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The latest NZV8 will suck you in like an 8-71

23 February, 2015

You might want to get out and about and make the most of summer while it’s still here. If that’s your plan, don’t buy the latest issue of NZV8 — it’s jam-packed with top-shelf content that will have you glued to your armchair all day. Or you could just take the mag outside and take part in a summery activity like reading a magazine under the sun.

Spearheading the assault on your summertime freedom is Warren Black’s epic Holden HQ Monaro — quite possibly one of the coolest cars in the country. It’s been built in a similar vein to the amazing top-end builds over in Australia, but this one is not just a show pony. While he’s already won his fair share of trophies, Warren also drives the Monaro on the street, and has blasted nine-second ETs down the 1320. How do you think an 8-71 atop 555ci of big block Chev would sound?

Following the hardcore custom theme, we get under one of the stars of SEMA 2014 — Recoil, built by Ringbrothers. What was once a ’66 Chevelle is now a work of art powered by a supercharged LS7, backed by a beefy Tremec T56 six-speed, and features so much custom work that you’d be hard-pressed to spot a single original ’66 feature.

We’ve got you covered for your dose of old-school cool, too. In 1966, Dodge produced just 208 Coronets equipped with the 426ci Hemi and A-833 four-speed. We were fortunate enough to get one in the studio, and this thing just defines cool — a blacked-out drag weapon that is essentially as it rolled off the production line half a century ago.

We also check out Paul Kelly’s immaculate Pontiac Firebird, built to dominate the competitive ranks of the Central Muscle Cars. With a screaming Nascar engine, arrow-straight bodywork, and the best finish this side of a show car, the car was always going to be a favourite. Another favourite is the juicy ’34 Ford coupe belonging to John Poulton, who has been afflicted with the incurable hot rodding disease for his whole life.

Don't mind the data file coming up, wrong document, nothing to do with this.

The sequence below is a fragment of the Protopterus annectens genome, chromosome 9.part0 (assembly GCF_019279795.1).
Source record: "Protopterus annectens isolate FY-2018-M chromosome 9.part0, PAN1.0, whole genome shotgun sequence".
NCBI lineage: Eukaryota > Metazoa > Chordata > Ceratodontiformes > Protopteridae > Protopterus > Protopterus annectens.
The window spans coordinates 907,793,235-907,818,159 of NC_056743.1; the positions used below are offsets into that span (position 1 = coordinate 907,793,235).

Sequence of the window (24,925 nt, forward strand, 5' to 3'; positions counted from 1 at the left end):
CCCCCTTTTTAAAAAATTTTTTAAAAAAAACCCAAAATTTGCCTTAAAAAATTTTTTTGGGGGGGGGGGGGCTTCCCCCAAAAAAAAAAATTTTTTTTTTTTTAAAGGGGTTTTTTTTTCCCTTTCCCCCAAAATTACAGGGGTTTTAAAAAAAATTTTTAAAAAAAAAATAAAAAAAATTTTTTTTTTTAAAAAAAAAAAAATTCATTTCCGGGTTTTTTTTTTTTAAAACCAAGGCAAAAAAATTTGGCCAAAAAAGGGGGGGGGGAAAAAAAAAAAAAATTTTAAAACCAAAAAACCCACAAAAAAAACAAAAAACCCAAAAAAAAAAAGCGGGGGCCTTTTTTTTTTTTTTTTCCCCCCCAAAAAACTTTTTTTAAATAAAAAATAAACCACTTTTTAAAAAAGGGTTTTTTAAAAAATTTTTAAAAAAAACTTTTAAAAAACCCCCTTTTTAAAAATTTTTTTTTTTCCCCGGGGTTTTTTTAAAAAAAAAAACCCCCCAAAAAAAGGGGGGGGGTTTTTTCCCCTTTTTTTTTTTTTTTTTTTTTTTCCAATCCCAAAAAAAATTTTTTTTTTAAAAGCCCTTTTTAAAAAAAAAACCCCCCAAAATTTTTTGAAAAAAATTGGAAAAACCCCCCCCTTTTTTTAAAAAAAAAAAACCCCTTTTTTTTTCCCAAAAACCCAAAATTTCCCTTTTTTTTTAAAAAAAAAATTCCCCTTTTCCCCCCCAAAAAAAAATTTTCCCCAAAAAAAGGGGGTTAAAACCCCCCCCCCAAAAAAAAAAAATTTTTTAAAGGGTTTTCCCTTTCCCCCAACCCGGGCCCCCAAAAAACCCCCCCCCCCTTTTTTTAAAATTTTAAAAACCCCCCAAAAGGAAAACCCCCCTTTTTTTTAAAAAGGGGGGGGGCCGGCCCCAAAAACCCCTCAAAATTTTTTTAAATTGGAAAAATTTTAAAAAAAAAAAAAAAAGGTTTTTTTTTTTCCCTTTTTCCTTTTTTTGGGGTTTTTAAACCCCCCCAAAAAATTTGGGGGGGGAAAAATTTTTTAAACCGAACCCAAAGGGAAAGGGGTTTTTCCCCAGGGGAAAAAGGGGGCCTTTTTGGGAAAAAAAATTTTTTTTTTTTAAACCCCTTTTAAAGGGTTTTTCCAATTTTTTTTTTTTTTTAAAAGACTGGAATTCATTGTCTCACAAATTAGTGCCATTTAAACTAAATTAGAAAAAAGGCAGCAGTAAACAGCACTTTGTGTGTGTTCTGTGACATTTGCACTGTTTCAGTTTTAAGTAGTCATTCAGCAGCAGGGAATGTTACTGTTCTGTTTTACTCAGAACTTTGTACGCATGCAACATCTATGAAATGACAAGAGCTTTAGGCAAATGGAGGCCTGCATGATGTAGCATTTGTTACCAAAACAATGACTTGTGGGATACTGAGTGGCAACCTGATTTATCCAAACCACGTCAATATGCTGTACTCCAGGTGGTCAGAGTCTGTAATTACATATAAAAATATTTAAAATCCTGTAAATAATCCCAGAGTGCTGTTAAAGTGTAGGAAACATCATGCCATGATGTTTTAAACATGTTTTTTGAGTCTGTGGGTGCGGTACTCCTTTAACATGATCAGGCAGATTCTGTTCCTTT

Of course, it’s not all about the feature cars — we were given the stressful task of attending the Kumeu Classic Car & Hot Rod Festival and the Hibiscus Rodders’ Orewa Beach Festival. We’ve got full coverage of these fantastic summer events, and a healthy spread of photos to make it feel like you were there, even if you couldn’t make it.

We were there when New Zealand history was made at The Rock FM Nitro Shootout, with Anthony Marsh running the country’s first four-second pass, as well as our longstanding AA/FA record being broken, and many PBs being bettered.

Heard of the Burbank Choppers? Hope you said ‘yes’, because they’re only one of the world’s most renowned hot rod clubs — we managed to score an exclusive interview with them, thanks to Aaron Carson from the Auckland-based Scroungers. We talk road trips, toilet techniques, cars, and the Choppers’ upcoming New Zealand trip to the Scroungers’ Hot Rod Blowout 2015.

We also delve into the making of Ken Block’s legendary Hoonicorn — a build that relied on the skill sets of some very talented Kiwis. Take a look into the basic tuning circuits of your typical Holley-style four-barrel carburettor, check out the amazing shed collection of a veteran South Island racer, and get your Central Muscle Cars fix with coverage of round three at the ever-popular Thunder in the Park.

Sound good? Thought so — head out to the shops and pick up a copy for only $9.99, or treat yourself to a subscription at to save yourself a wad of cash.

Taipan – surpassing interest

“It’s merely a passing interest,” insists Selby — despite owning three variants of the classic VW Beetle, including an unusual VW van that was sold as a body kit for a Subaru. In his defence he points to a 1961 Ford Thunderbird, a car that he converted to right-hand drive. However, on the VW side of the ledger, since he opened Allison Autos in Whanganui 27 years ago, Selby has built 15 VW-powered Formula First cars, followed by a beach buggy, restored a derelict Karmann Ghia, and hot-rodded a common or garden Beetle into something that has to be seen to be believed. As speed is not something generally associated with classic VWs, though, Selby is still waiting for this particular modification to catch on amongst the hot rod faithful.

Travelling companion

It’s easy to see why the Morris Minor Traveller was one of the best-loved variants of the Morris Minor. Introduced in 1953, it was equipped with the same independent torsion bar front suspension, drum brakes, and rack and pinion steering as its saloon sibling but, with their foldable rear seat increasing versatility, many Travellers were used as trade vehicles, says Derek Goddard. Derek and Gail Goddard, the owners of this superbly restored example, have run Morris Minors since before they were married in 1974.
“Our honeymoon vehicle was a blue Morris Minor van — it was a rust bucket,” says Derek.